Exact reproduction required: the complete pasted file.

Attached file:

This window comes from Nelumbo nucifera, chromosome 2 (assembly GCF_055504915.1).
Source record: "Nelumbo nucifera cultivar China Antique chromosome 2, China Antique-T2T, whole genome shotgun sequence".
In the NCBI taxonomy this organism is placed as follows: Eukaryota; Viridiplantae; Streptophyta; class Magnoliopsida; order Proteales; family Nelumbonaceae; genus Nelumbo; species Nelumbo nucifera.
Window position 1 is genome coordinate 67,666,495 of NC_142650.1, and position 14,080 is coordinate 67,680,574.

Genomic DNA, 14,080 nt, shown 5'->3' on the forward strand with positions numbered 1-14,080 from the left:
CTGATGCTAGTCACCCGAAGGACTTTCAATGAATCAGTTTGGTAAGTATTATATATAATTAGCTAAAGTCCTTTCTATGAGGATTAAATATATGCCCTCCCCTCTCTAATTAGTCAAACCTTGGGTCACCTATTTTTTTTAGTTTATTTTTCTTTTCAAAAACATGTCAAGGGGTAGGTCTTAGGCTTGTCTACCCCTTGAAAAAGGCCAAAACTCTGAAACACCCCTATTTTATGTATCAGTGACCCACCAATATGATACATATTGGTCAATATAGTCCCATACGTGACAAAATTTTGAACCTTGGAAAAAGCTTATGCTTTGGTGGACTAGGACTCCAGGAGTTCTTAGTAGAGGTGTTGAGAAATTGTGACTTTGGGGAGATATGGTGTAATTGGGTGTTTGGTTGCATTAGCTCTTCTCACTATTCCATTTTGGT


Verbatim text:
This window comes from Nelumbo nucifera, chromosome 2 (assembly GCF_055504915.1).
Source record: "Nelumbo nucifera cultivar China Antique chromosome 2, China Antique-T2T, whole genome shotgun sequence".
In the NCBI taxonomy this organism is placed as follows: Eukaryota; Viridiplantae; Streptophyta; class Magnoliopsida; order Proteales; family Nelumbonaceae; genus Nelumbo; species Nelumbo nucifera.
Window position 1 is genome coordinate 67,666,495 of NC_142650.1, and position 14,080 is coordinate 67,680,574.

Genomic DNA, 14,080 nt, shown 5'->3' on the forward strand with positions numbered 1-14,080 from the left:
CTGATGCTAGTCACCCGAAGGACTTTCAATGAATCAGTTTGGTAAGTATTATATATAATTAGCTAAAGTCCTTTCTATGAGGATTAAATATATGCCCTCCCCTCTCTAATTAGTCAAACCTTGGGTCACCTATTTTTTTTAGTTTATTTTTCTTTTCAAAAACATGTCAAGGGGTAGGTCTTAGGCTTGTCTACCCCTTGAAAAAGGCCAAAACTCTGAAACACCCCTATTTTATGTATCAGTGACCCACCAATATGATACATATTGGTCAATATAGTCCCATACGTGACAAAATTTTGAACCTTGGAAAAAGCTTATGCTTTGGTGGACTAGGACTCCAGGAGTTCTTAGTAGAGGTGTTGAGAAATTGTGACTTTGGGGAGATATGGTGTAATTGGGTGTTTGGTTGCATTAGCTCTTCTCACTATTCCATTTTGGT